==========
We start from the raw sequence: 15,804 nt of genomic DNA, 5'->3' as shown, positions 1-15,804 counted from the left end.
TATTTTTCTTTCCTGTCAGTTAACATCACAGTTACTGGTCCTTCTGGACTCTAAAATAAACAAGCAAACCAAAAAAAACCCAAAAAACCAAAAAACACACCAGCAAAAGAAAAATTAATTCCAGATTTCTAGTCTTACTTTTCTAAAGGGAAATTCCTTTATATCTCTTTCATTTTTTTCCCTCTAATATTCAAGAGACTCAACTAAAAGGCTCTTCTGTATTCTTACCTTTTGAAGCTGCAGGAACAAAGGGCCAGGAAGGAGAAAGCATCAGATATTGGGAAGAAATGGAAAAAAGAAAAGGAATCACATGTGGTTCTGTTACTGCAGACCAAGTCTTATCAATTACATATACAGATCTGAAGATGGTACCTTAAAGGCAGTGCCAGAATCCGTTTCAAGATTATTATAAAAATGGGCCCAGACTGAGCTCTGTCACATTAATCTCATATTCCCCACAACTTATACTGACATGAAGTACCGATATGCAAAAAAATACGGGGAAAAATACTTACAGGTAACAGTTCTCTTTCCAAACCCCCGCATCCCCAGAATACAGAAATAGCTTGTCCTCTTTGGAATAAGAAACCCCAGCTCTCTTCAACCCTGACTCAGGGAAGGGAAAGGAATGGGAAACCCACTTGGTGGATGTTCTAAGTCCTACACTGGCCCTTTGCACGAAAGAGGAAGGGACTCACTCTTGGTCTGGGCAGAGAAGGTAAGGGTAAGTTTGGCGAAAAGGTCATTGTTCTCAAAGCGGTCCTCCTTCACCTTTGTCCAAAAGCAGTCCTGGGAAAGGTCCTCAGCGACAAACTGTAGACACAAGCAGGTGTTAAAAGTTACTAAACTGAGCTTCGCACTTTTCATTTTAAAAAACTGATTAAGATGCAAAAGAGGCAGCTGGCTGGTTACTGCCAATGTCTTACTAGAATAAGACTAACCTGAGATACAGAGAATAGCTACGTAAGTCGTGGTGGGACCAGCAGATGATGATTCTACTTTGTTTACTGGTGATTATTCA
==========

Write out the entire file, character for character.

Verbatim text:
We start from the raw sequence: 15,804 nt of genomic DNA, 5'->3' as shown, positions 1-15,804 counted from the left end.
TATTTTTCTTTCCTGTCAGTTAACATCACAGTTACTGGTCCTTCTGGACTCTAAAATAAACAAGCAAACCAAAAAAAACCCAAAAAACCAAAAAACACACCAGCAAAAGAAAAATTAATTCCAGATTTCTAGTCTTACTTTTCTAAAGGGAAATTCCTTTATATCTCTTTCATTTTTTTCCCTCTAATATTCAAGAGACTCAACTAAAAGGCTCTTCTGTATTCTTACCTTTTGAAGCTGCAGGAACAAAGGGCCAGGAAGGAGAAAGCATCAGATATTGGGAAGAAATGGAAAAAAGAAAAGGAATCACATGTGGTTCTGTTACTGCAGACCAAGTCTTATCAATTACATATACAGATCTGAAGATGGTACCTTAAAGGCAGTGCCAGAATCCGTTTCAAGATTATTATAAAAATGGGCCCAGACTGAGCTCTGTCACATTAATCTCATATTCCCCACAACTTATACTGACATGAAGTACCGATATGCAAAAAAATACGGGGAAAAATACTTACAGGTAACAGTTCTCTTTCCAAACCCCCGCATCCCCAGAATACAGAAATAGCTTGTCCTCTTTGGAATAAGAAACCCCAGCTCTCTTCAACCCTGACTCAGGGAAGGGAAAGGAATGGGAAACCCACTTGGTGGATGTTCTAAGTCCTACACTGGCCCTTTGCACGAAAGAGGAAGGGACTCACTCTTGGTCTGGGCAGAGAAGGTAAGGGTAAGTTTGGCGAAAAGGTCATTGTTCTCAAAGCGGTCCTCCTTCACCTTTGTCCAAAAGCAGTCCTGGGAAAGGTCCTCAGCGACAAACTGTAGACACAAGCAGGTGTTAAAAGTTACTAAACTGAGCTTCGCACTTTTCATTTTAAAAAACTGATTAAGATGCAAAAGAGGCAGCTGGCTGGTTACTGCCAATGTCTTACTAGAATAAGACTAACCTGAGATACAGAGAATAGCTACGTAAGTCGTGGTGGGACCAGCAGATGATGATTCTACTTTGTTTACTGGTGATTATTCA